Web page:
Wed. Dec 7th, 2022

This gives a whole new meaning to the phrase destination wedding.

Travel is back with a vengeance right now, and destination weddings are no exception.

For the couples who are really looking to up the ante, bespoke luxury travel company Red Savannah just announced a new $250,000 wedding package in Antarctica that’s easily the coolest RSVP this year.

Invitation and event details are as follows:

Wedding parties of up to 12-guests are invited to fly out of Cape Town, South Africa and make 8.5 hour flight over the Southern Ocean landing on Wolf’s Fang runway in Antarctica where they’re cordially invited to celebrate with a “White Wedding in a White Desert” party upon arrival.

The icy fête will begin with a celebratory wedding breakfast on ice and go on to include a cake-cutting ceremony and champagne in the snow lounge.

Guests who opt to spend more than one day in the Arctic are invited to stay at Echo, a brand-new Polar camp comprised of six state-of-the-art pods with a futuristic floor-to-ceiling window design overlooking a vast expanse of snow and ice fields.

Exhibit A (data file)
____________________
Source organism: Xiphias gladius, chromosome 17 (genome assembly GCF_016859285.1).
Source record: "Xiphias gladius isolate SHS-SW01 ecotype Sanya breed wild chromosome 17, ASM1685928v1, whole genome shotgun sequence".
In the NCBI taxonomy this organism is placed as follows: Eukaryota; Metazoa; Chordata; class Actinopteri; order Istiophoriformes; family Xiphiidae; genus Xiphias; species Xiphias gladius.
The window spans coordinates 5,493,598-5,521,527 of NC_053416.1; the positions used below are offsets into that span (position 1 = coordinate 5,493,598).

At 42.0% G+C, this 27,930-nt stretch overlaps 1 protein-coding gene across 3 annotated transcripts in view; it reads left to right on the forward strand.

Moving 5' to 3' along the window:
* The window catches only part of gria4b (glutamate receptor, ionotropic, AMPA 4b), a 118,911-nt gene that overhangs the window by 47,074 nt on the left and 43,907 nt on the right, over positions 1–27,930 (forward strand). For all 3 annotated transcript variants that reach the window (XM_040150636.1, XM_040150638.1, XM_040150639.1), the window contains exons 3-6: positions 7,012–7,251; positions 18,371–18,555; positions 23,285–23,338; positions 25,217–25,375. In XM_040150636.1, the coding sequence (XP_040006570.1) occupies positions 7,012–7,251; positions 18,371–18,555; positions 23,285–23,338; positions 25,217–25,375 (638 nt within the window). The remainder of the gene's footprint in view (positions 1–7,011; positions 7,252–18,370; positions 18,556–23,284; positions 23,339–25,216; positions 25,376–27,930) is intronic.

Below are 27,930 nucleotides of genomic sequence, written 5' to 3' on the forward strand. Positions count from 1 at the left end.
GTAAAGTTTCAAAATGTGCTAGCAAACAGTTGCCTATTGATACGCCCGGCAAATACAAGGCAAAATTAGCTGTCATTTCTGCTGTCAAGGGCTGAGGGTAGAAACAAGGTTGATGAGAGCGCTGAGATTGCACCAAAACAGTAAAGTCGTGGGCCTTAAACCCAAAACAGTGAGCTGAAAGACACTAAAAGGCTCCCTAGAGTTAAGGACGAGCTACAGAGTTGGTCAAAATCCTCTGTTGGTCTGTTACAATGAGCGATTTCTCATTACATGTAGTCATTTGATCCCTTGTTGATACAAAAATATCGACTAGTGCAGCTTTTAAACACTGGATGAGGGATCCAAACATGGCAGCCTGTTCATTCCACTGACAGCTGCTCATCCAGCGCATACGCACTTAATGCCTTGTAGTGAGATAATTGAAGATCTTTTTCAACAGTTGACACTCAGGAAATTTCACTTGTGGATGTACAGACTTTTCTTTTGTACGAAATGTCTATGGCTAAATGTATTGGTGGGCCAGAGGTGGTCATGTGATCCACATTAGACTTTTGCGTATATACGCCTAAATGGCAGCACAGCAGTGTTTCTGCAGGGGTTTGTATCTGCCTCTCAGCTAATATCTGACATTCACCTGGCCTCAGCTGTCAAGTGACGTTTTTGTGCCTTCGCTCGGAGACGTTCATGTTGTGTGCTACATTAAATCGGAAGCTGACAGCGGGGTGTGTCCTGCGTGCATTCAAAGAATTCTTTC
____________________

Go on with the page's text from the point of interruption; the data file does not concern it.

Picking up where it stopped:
Each pod contains a central communal space and dining area where South African cuisine will be paired with award-winning wines. For couples who want to unwind after saying their “I-Dos,” the option to extend at Whichaway Camp that includes a wellness space and sauna pod on the shores of the freshwater lake of the Schirmacher Oasis is sure to be the perfect spot for a mini-moon.

While all of the activities throughout the experience can be customized, optional activities range from a visit to see a colony of 28,000 emperor penguin’s to ice and mountain climbing, Arctic safaris, Skidoo tours and a trip to the South Pole for a special champagne picnic.

Prices start at $250,000 and includes return flights and transfers from Cape Town to Antarctica, accommodations, food, beverages, and activities. Guests don’t have to worry about buying the couple a gift, as $1,000 per-person will be pledged for conservation and sustainability initiatives that go to Antarctica.

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